I think it would be helpful if we could bring some structure to the engagement of all of us. And I see the goodness that is in the NDP report that talks about a series of missions for the Guard, to include combat, by the way, and the weapons of mass destruction and national missile defense. These are a mission for the Guard, not the mission for the Guard.

DR. HAMRE: Right.

MR. ALEXANDER: Because I will be honest with you, the heart and soul of our initiative is to ensure that this Guard is capable of participating in combat with the Army and not putting at risk the national military strategy. Again, as you know, what is missing is the forum for which to do that. And as we move to -- move the total Army forward, the initiatives with weapons of mass destruction is on the right track and is moving.

But we have to have a forum that will address the entire spectrum of missions that the Guard can meet. And let the position that we bring to the table stand the light of day. If our position is less than credible, less than practical, less than doable, then we have no right to demand that mission. But the Guard should have every mission it is capable of performing. It should have no mission it is not capable of performing.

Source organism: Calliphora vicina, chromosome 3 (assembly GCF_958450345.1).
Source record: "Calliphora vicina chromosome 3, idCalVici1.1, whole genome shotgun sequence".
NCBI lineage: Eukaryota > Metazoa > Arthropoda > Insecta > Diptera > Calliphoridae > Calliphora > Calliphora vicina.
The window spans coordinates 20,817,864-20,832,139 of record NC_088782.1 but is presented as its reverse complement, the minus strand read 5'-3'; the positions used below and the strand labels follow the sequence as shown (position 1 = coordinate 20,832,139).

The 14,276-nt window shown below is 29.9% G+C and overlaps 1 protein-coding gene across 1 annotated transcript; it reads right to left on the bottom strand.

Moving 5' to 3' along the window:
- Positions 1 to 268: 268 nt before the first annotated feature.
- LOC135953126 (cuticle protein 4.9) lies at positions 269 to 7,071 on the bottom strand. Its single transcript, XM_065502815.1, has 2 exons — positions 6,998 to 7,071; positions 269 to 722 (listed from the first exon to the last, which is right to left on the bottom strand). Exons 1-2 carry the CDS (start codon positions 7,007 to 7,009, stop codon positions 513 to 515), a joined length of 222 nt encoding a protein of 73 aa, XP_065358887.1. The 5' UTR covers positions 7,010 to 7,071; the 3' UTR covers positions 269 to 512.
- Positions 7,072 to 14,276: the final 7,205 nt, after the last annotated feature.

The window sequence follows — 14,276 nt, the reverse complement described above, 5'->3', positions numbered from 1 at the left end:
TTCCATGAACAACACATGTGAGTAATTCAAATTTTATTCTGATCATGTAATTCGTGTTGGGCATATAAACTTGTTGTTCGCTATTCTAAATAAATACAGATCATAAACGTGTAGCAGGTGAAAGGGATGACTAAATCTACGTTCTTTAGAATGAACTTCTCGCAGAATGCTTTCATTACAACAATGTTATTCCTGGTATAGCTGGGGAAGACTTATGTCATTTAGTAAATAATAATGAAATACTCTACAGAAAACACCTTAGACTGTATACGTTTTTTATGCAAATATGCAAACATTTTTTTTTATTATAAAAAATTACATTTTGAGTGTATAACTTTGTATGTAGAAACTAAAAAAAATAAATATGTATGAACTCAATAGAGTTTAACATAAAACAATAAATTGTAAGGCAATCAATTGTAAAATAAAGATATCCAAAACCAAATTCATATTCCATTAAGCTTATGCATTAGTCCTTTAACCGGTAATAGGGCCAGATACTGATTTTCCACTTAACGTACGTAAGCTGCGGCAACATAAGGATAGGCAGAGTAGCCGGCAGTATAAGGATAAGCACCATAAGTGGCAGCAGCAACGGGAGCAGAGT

And I will tell you, in all honesty, historically, that has been done by, quote, professional opinion. It has not been subject to reasonable debate by intelligent people with good ideas. We have to have the ability to put these ideas on the table and interact with the leadership of the active component as professionals. And then let the chips fall where they may.